Anacreon (1800 ship)

Anacreon was launched in 1800 at Sunderland. She initially sailed between London and Minorca and then between 1804 and 1805 she served as an armed defense ship for the Royal Navy. She next became a London-based transport, and eventually traded from Liverpool to the Baltic and Canada. She was wrecked in 1823.

History
Great Britain
Name: Anacreon
Namesake: Anacreon
Builder: Sunderland
Launched: 1800
Fate: Transferred to Royal Navy 1803
UK
Name: HMS Anacreon
Acquired: 1803
Fate: Returned to owner 1805
United Kingdom
Name: Anacreon
Acquired: Returned to owners 1805
Captured: Wrecked October 1823
General characteristics
Tons burthen: 440-443[1] (bm)
Armament:
  • 1800:4 × 9-pounder guns[2]
  • 1806:16 × 6-pounder guns[3]
  • 1810:8 × 6-pounder guns

Career

Anacreon entered Lloyd's Register in 1800 with Massingale, master, Davidson, owner, and trade London–Minorca.[2] This information continued unchanged until 1805 in the Register of Shipping and 1806 in Lloyd's Register. However, the information in the registers was only as accurate as owners chose to keep it and both registers often carried stale data for some years. For Anacreon, the data was incorrect from late 1803 to late 1805.

Following the resumption of war with France in early 1803, concern developed in Britain about Napoleon's planned invasion of the United Kingdom. The British government's response took many forms including the reactivation of Fencible regiments and the Sea Fencibles, a program of the construction of Martello Towers along the coasts of Britain and Ireland, and the commissioning of a number of armed defense ships.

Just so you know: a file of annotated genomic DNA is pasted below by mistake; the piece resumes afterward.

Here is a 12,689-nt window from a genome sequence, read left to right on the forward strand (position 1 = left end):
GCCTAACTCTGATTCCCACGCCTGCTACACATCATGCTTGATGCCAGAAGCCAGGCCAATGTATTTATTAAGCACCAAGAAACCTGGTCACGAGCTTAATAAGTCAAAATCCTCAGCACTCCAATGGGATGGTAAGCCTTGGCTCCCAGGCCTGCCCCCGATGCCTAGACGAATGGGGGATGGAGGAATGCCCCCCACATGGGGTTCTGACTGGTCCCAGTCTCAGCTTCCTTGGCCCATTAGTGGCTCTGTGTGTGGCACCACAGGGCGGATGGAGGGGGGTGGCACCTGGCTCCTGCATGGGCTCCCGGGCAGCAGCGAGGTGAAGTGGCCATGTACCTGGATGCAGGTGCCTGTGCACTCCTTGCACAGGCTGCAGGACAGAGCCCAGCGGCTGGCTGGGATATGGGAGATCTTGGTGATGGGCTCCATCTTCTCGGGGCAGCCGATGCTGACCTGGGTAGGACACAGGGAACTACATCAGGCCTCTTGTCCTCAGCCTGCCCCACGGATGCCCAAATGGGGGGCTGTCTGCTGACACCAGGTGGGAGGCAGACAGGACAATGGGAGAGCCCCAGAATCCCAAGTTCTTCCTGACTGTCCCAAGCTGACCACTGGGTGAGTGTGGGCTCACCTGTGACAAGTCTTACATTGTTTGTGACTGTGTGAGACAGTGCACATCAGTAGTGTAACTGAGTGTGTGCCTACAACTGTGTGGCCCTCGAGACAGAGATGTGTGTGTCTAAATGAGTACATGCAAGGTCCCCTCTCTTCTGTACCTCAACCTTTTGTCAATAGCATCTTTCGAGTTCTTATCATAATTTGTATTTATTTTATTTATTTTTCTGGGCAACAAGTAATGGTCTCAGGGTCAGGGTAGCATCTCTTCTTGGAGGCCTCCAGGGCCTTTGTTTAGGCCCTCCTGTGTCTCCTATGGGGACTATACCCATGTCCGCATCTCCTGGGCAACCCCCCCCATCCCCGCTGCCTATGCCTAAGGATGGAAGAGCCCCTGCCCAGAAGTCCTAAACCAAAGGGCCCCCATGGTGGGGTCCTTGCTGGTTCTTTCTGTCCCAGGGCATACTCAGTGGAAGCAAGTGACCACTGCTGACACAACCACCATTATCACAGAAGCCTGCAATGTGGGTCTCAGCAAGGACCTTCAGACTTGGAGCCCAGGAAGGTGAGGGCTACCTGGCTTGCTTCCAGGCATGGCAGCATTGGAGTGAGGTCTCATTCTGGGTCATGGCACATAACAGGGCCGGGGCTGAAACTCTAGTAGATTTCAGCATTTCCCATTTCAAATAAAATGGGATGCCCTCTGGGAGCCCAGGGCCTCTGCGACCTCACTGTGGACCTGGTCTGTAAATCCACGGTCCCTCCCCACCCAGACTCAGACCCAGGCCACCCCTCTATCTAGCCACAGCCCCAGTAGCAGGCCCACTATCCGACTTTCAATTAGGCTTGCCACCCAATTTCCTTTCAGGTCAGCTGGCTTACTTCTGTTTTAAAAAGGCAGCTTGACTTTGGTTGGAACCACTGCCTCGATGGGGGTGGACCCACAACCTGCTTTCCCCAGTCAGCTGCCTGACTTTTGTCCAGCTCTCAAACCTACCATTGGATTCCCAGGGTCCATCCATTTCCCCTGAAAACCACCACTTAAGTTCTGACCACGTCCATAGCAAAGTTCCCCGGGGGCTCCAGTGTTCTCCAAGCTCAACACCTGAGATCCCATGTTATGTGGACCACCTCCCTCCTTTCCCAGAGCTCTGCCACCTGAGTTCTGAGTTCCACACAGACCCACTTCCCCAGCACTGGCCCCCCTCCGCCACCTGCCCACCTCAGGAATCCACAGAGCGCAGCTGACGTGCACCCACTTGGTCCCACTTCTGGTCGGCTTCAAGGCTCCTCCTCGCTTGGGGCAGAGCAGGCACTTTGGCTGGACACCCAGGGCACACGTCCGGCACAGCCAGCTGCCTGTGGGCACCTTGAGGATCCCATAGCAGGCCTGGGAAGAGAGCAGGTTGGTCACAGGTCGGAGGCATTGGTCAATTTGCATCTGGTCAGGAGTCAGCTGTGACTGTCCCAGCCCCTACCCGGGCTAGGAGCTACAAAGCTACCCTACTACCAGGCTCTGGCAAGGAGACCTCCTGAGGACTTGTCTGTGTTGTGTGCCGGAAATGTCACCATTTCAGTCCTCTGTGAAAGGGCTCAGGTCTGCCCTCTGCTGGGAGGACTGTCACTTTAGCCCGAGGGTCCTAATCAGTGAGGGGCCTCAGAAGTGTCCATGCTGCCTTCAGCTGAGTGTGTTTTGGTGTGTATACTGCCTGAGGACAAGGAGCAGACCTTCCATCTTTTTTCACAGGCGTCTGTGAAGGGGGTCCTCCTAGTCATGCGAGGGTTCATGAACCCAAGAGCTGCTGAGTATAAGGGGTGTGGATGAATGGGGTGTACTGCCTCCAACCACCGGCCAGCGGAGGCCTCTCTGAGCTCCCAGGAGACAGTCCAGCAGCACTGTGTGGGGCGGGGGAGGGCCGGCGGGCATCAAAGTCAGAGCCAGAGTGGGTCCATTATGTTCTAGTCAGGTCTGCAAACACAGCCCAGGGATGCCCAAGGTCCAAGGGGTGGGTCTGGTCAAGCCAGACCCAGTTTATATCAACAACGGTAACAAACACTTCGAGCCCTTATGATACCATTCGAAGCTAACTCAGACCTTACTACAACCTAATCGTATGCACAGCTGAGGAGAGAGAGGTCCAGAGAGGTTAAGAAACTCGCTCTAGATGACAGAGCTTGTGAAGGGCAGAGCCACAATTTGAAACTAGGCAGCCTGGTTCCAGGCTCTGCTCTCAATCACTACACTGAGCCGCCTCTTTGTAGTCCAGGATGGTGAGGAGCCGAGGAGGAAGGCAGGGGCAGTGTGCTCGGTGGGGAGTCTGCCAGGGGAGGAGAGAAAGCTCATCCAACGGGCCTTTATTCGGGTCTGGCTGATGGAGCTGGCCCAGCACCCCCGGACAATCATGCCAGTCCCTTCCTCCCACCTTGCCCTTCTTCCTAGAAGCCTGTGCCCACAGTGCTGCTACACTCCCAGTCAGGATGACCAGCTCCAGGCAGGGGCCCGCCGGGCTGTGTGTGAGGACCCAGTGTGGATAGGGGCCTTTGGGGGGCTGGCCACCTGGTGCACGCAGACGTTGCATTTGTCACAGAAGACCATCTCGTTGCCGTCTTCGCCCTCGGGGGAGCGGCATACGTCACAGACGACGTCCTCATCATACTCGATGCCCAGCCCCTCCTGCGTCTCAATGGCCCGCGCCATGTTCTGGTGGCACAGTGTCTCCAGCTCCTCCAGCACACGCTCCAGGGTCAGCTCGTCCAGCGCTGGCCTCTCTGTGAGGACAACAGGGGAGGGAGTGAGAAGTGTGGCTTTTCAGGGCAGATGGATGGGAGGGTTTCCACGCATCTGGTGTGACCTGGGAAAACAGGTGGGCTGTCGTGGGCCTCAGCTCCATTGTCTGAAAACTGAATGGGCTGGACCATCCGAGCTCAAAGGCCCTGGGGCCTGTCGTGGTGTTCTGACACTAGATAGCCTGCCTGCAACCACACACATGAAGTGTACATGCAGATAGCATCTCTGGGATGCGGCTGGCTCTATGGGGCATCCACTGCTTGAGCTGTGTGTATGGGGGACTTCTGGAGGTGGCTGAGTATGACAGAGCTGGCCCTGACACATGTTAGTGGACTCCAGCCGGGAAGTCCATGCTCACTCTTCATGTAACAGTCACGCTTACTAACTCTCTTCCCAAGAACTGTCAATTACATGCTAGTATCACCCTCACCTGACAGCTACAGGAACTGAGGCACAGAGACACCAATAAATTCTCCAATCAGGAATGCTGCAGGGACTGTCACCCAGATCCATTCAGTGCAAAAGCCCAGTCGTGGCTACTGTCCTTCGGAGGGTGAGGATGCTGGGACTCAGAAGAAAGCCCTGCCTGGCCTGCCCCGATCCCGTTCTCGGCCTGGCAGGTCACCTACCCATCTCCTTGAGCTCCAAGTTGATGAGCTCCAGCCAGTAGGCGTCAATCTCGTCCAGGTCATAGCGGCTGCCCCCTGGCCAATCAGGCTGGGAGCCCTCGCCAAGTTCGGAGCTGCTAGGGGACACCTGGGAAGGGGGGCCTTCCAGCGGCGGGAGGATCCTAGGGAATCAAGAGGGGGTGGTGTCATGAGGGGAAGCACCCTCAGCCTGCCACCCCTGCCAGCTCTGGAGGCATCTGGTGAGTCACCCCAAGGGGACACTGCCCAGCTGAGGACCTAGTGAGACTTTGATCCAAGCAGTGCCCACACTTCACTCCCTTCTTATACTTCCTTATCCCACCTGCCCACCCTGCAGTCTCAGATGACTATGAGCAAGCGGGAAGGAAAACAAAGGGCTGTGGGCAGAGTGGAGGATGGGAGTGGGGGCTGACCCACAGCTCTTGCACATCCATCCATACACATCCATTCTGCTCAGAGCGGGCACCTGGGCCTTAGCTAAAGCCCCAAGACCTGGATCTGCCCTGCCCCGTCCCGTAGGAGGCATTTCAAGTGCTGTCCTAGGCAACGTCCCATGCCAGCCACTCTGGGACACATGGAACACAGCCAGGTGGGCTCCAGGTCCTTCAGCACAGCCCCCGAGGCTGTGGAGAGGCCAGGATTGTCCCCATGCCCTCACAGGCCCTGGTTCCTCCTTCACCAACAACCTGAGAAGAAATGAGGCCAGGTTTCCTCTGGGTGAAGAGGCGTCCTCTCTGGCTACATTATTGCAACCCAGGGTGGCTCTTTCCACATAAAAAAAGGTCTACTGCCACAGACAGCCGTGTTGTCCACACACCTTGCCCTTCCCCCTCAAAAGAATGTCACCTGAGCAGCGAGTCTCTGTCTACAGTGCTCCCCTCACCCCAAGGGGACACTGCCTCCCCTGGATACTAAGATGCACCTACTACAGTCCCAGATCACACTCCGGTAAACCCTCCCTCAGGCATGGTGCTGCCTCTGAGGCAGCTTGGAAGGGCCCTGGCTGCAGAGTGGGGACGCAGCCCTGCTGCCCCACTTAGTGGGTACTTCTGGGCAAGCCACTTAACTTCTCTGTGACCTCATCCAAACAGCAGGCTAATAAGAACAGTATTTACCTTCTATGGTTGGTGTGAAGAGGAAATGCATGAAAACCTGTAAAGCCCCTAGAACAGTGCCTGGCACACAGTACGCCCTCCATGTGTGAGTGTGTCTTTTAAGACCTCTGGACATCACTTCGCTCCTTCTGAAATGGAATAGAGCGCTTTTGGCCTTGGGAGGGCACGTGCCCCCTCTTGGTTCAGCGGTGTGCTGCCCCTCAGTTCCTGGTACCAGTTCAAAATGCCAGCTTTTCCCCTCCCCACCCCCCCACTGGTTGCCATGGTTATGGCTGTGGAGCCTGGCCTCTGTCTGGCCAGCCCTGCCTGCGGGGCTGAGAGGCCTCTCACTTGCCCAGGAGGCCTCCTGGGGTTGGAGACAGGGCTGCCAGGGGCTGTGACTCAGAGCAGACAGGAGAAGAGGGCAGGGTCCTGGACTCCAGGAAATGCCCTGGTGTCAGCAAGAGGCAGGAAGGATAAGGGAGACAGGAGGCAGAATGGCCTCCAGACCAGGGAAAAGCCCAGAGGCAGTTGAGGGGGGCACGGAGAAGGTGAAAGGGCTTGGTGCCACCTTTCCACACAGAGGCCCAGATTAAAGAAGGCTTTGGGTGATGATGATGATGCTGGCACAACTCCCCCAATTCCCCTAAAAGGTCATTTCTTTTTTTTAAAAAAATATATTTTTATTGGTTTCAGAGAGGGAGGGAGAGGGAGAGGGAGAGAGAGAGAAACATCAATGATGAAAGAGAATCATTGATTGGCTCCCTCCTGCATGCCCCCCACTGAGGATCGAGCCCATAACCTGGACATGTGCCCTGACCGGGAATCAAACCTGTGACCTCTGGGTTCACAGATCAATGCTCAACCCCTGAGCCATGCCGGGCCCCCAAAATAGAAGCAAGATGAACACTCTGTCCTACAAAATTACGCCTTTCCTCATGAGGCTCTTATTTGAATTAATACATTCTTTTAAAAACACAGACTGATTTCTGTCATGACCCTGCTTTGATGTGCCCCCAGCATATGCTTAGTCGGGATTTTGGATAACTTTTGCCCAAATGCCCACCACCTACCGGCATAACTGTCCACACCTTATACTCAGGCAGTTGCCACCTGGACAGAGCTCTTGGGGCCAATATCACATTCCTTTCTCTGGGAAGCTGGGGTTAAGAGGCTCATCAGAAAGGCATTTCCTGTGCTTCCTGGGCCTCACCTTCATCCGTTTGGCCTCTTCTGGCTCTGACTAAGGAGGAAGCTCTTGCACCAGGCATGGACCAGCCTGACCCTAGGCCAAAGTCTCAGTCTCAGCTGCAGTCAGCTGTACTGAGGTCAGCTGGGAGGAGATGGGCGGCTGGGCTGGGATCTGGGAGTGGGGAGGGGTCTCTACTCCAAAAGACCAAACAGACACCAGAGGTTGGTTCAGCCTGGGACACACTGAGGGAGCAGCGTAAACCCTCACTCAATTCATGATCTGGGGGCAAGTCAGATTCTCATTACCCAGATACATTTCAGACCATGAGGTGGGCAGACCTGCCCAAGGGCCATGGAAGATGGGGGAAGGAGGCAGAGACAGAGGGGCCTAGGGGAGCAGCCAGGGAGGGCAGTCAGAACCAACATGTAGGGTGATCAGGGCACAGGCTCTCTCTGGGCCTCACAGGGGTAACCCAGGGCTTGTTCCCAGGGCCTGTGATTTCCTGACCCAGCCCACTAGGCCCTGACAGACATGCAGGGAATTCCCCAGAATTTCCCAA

The British East India Company in November voted to underwrite 10,000 tons (bm) of armed transports to protect Great Britain's coasts. The vessels were existing, but not EIC, merchantmen that would receive an upgrade in armament and in some cases a naval officer as captain. The vessels were: Albion, Anacreon, Atlas, Aurora, Chapman, Diadem, Duckenfield, Helder, Indefatigable, Lord Forbes, Lord Nelson, Norfolk, Paragon, Perseus, Robert, Sir Alexander Mitchell, Suffolk, and Triton.[1]

On 21 November 1803 Anacreon, of 443 tons (bm) and 16 guns, was ready but yet to be allocated to her station.[1] In August 1804 she was at Sheerness undergoing fitting.[4] Commander James John Charles Agassiz was appointed to her circa 6 September 1804.[5] He commissioned her and by later that month she was on the Leith Station.[4]

On 31 December 1805 the armed ships Helder, Anacreon, Triton, and Paragon were at Portsmouth, having come down from The Downs.[6]

The Royal Navy returned the armed defense ships to their owners in the second half of 1805. Anacreon was deleted from the lists in July 1805.[4] Commander Agassiz moved to take command on 22 January 1806 of HMS Rattler.[5]

The 1806 volume of the Register of Shipping showed Anacreon's master as W. Young, her owner as Davison, and her trade as London transport.[3]

Next, Anacreon was one of the transport vessels that were part of the expedition under General Sir David Baird and Admiral Sir Home Riggs Popham that would in 1806 capture the Dutch Cape Colony.

On 21 March 1806 she sailed with 16 other transports in a convoy to Great Britain with invalids and Dutch prisoners. The newly-captured and commissioned HMS Volontaire provided their escort.

The information in the table below comes from either Lloyd's Register (LR) or the Register of Shipping (RS).

Year Master Owner Trade Source and notes
1810 W. Young Davison & Co. London transport RS; Good repair in 1809
1815 W. Young Davison & Co. London transport RS; Good repair in 1809
1820 W. Rodgers Nicholson LiverpoolRiga
Liverpool–New Brunswick
LR; Good repair 1817
1824 T. Blackett Captain Liverpool to Miramichi, New Brunswick LR; Damages repaired 1823[7]

Loss

Anacreon was lost on 9 October 1823 in the Magdalen Islands while on a voyage from Liverpool to Miramichi. Her crew were rescued.[8]

Citations and references

Citations

References

  • Winfield, Rif (2008). British Warships in the Age of Sail 17931817: Design, Construction, Careers and Fates. Seaforth. ISBN 1-86176-246-1.
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